In each bruising tragedy: missing and murdered indigenous women, the thirst for drinkable water, the displacement of the Rohingya, in those attacks in Edmonton and now, in Las Vegas, I pause to give names to people. I sink into my heart to make spaces in the crowd so it is no longer a crowd but countless individuals that must be counted, that do have a name. Of course this is an impossible task but one, I believe, must be taken up, over and over again, stitches unraveled and knit up again. We must learn one another’s names.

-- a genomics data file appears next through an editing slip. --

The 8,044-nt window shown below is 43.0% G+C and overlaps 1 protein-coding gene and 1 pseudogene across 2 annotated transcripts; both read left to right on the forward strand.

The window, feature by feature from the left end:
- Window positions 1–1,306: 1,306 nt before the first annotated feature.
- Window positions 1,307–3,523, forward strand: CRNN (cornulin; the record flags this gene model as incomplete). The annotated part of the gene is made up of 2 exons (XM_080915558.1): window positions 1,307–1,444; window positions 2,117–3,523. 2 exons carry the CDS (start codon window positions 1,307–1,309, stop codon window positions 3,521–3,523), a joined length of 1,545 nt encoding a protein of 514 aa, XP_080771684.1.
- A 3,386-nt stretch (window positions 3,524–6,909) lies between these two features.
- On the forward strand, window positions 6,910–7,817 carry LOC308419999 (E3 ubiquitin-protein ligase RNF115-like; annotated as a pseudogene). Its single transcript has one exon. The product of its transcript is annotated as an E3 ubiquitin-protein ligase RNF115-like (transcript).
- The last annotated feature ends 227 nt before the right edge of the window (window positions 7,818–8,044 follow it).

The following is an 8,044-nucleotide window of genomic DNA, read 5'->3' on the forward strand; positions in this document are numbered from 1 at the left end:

Sometimes in the almost unbearable counting, I think of this poem Pedagogy of Conflict by Padraig Ó Tuama of the Corrymeela Community in Ireland. Here is it’s beginning.
“When I was a child,
I learnt to count to five:
But these days, I’ve been counting lives, so I count
Because each time is the first time that that life has been taken. [ . . . ]”